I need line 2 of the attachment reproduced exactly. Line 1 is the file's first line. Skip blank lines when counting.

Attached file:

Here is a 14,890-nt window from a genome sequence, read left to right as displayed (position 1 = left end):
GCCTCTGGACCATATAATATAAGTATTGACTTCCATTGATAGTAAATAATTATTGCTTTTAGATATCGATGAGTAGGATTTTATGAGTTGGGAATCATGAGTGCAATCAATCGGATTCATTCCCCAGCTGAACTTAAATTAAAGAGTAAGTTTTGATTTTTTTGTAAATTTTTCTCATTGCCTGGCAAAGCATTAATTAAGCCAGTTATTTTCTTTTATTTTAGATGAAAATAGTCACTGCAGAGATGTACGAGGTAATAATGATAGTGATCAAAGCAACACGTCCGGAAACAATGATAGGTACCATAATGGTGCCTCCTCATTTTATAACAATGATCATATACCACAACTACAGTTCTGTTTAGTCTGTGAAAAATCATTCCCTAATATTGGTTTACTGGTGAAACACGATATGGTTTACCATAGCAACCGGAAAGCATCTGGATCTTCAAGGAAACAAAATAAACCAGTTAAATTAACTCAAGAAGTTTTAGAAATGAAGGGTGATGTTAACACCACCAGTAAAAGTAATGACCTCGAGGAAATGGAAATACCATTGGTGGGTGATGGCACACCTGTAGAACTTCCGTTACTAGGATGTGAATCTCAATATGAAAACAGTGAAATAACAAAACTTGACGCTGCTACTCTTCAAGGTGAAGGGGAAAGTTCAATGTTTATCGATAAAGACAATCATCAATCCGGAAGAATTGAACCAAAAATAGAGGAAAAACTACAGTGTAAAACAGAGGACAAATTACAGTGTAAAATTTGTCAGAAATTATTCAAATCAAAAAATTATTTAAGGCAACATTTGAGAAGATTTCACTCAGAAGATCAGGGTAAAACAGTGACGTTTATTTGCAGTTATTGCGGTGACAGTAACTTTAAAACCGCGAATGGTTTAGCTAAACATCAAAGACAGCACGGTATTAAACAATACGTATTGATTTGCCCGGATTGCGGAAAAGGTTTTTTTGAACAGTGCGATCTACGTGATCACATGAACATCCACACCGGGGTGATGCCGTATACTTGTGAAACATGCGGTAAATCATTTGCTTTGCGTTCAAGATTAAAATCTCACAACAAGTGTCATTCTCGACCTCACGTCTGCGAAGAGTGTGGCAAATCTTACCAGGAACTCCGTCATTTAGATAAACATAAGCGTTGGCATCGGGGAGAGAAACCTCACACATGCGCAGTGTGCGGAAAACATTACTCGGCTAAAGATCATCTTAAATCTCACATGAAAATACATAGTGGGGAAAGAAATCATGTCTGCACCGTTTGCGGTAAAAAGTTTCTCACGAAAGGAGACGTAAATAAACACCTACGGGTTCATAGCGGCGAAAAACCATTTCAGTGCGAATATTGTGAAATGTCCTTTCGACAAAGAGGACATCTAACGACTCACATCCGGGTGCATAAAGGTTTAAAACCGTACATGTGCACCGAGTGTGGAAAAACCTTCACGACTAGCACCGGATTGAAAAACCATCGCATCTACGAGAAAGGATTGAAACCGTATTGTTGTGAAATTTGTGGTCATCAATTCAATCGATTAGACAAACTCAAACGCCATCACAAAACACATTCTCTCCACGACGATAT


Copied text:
GCCTCTGGACCATATAATATAAGTATTGACTTCCATTGATAGTAAATAATTATTGCTTTTAGATATCGATGAGTAGGATTTTATGAGTTGGGAATCATGAGTGCAATCAATCGGATTCATTCCCCAGCTGAACTTAAATTAAAGAGTAAGTTTTGATTTTTTTGTAAATTTTTCTCATTGCCTGGCAAAGCATTAATTAAGCCAGTTATTTTCTTTTATTTTAGATGAAAATAGTCACTGCAGAGATGTACGAGGTAATAATGATAGTGATCAAAGCAACACGTCCGGAAACAATGATAGGTACCATAATGGTGCCTCCTCATTTTATAACAATGATCATATACCACAACTACAGTTCTGTTTAGTCTGTGAAAAATCATTCCCTAATATTGGTTTACTGGTGAAACACGATATGGTTTACCATAGCAACCGGAAAGCATCTGGATCTTCAAGGAAACAAAATAAACCAGTTAAATTAACTCAAGAAGTTTTAGAAATGAAGGGTGATGTTAACACCACCAGTAAAAGTAATGACCTCGAGGAAATGGAAATACCATTGGTGGGTGATGGCACACCTGTAGAACTTCCGTTACTAGGATGTGAATCTCAATATGAAAACAGTGAAATAACAAAACTTGACGCTGCTACTCTTCAAGGTGAAGGGGAAAGTTCAATGTTTATCGATAAAGACAATCATCAATCCGGAAGAATTGAACCAAAAATAGAGGAAAAACTACAGTGTAAAACAGAGGACAAATTACAGTGTAAAATTTGTCAGAAATTATTCAAATCAAAAAATTATTTAAGGCAACATTTGAGAAGATTTCACTCAGAAGATCAGGGTAAAACAGTGACGTTTATTTGCAGTTATTGCGGTGACAGTAACTTTAAAACCGCGAATGGTTTAGCTAAACATCAAAGACAGCACGGTATTAAACAATACGTATTGATTTGCCCGGATTGCGGAAAAGGTTTTTTTGAACAGTGCGATCTACGTGATCACATGAACATCCACACCGGGGTGATGCCGTATACTTGTGAAACATGCGGTAAATCATTTGCTTTGCGTTCAAGATTAAAATCTCACAACAAGTGTCATTCTCGACCTCACGTCTGCGAAGAGTGTGGCAAATCTTACCAGGAACTCCGTCATTTAGATAAACATAAGCGTTGGCATCGGGGAGAGAAACCTCACACATGCGCAGTGTGCGGAAAACATTACTCGGCTAAAGATCATCTTAAATCTCACATGAAAATACATAGTGGGGAAAGAAATCATGTCTGCACCGTTTGCGGTAAAAAGTTTCTCACGAAAGGAGACGTAAATAAACACCTACGGGTTCATAGCGGCGAAAAACCATTTCAGTGCGAATATTGTGAAATGTCCTTTCGACAAAGAGGACATCTAACGACTCACATCCGGGTGCATAAAGGTTTAAAACCGTACATGTGCACCGAGTGTGGAAAAACCTTCACGACTAGCACCGGATTGAAAAACCATCGCATCTACGAGAAAGGATTGAAACCGTATTGTTGTGAAATTTGTGGTCATCAATTCAATCGATTAGACAAACTCAAACGCCATCACAAAACACATTCTCTCCACGACGATAT